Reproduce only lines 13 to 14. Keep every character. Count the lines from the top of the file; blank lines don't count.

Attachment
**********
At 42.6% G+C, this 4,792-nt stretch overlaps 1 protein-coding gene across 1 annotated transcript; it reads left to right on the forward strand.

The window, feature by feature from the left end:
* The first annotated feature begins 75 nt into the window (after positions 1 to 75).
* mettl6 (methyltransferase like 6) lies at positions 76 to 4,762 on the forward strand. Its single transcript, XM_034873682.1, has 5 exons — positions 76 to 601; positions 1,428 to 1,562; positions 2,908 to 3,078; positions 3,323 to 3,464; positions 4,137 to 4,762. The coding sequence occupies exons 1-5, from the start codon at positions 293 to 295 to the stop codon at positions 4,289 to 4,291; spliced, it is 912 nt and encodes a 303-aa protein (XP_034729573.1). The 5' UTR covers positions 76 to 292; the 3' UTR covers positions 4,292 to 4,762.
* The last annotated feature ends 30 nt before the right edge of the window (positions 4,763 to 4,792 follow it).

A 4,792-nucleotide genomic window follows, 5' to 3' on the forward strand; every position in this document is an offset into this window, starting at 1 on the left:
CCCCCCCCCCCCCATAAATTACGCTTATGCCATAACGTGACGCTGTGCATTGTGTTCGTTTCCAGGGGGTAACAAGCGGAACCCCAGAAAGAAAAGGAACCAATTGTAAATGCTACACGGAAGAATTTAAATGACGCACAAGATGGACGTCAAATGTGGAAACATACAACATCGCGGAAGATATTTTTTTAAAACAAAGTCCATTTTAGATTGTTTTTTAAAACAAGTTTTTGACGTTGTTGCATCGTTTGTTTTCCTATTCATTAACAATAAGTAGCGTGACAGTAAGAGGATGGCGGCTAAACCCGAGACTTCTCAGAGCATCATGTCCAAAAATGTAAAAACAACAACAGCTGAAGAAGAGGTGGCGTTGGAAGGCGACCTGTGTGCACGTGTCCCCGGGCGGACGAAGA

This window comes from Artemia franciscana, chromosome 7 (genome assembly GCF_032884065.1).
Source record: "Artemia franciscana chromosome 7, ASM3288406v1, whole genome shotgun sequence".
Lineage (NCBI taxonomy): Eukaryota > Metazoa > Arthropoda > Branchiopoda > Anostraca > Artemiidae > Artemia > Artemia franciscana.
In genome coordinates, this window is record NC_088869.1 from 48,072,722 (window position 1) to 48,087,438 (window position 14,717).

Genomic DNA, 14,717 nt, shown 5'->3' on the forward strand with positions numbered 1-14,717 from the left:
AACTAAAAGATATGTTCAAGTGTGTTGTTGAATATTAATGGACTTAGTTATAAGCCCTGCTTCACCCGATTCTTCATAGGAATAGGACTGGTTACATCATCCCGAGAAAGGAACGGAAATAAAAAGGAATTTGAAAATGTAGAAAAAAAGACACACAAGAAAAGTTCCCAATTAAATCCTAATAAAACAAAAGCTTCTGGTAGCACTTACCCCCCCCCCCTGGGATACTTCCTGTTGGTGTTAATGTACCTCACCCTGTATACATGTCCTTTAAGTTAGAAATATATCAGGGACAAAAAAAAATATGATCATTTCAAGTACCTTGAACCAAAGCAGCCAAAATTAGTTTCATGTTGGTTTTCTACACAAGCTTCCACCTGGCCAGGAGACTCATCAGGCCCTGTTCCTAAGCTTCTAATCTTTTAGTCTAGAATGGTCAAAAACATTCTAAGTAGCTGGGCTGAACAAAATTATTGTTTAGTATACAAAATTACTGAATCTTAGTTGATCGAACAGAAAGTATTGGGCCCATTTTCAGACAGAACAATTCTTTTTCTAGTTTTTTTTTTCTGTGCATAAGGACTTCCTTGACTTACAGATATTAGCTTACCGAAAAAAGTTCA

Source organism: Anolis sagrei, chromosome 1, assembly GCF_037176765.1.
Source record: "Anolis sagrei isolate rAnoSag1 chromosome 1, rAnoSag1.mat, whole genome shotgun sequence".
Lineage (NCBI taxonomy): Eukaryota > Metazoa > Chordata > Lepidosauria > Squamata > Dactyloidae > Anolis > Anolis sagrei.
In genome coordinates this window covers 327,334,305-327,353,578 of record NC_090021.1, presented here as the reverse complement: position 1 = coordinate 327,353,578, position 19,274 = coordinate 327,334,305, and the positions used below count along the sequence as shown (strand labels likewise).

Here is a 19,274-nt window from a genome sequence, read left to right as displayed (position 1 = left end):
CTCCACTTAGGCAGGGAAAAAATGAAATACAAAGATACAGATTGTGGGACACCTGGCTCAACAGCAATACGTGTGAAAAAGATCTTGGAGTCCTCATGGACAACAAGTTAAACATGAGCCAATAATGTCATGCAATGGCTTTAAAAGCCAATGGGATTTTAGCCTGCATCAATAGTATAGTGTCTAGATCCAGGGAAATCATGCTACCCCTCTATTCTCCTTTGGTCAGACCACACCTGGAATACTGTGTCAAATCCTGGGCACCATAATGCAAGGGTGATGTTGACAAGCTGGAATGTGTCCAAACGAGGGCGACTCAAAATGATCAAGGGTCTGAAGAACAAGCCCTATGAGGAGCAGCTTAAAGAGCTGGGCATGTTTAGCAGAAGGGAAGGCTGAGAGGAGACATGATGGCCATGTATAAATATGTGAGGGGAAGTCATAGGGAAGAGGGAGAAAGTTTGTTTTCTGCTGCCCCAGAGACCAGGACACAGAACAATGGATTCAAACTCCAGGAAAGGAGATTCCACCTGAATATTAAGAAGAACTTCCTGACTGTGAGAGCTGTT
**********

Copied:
AACTAAAAGATATGTTCAAGTGTGTTGTTGAATATTAATGGACTTAGTTATAAGCCCTGCTTCACCCGATTCTTCATAGGAATAGGACTGGTTACATCATCCCGAGAAAGGAACGGAAATAAAAAGGAATTTGAAAATGTAGAAAAAAAGACACACAAGAAAAGTTCCCAATTAAATCCTAATAAAACAAAAGCTTCTGGTAGCACTTACCCCCCCCCCCTGGGATACTTCCTGTTGGTGTTAATGTACCTCACCCTGTATACATGTCCTTTAAGTTAGAAATATATCAGGGACAAAAAAAAATATGATCATTTCAAGTACCTTGAACCAAAGCAGCCAAAATTAGTTTCATGTTGGTTTTCTACACAAGCTTCCACCTGGCCAGGAGACTCATCAGGCCCTGTTCCTAAGCTTCTAATCTTTTAGTCTAGAATGGTCAAAAACATTCTAAGTAGCTGGGCTGAACAAAATTATTGTTTAGTATACAAAATTACTGAATCTTAGTTGATCGAACAGAAAGTATTGGGCCCATTTTCAGACAGAACAATTCTTTTTCTAGTTTTTTTTTTCTGTGCATAAGGACTTCCTTGACTTACAGATATTAGCTTACCGAAAAAAGTTCA

Source organism: Anolis sagrei, chromosome 1, assembly GCF_037176765.1.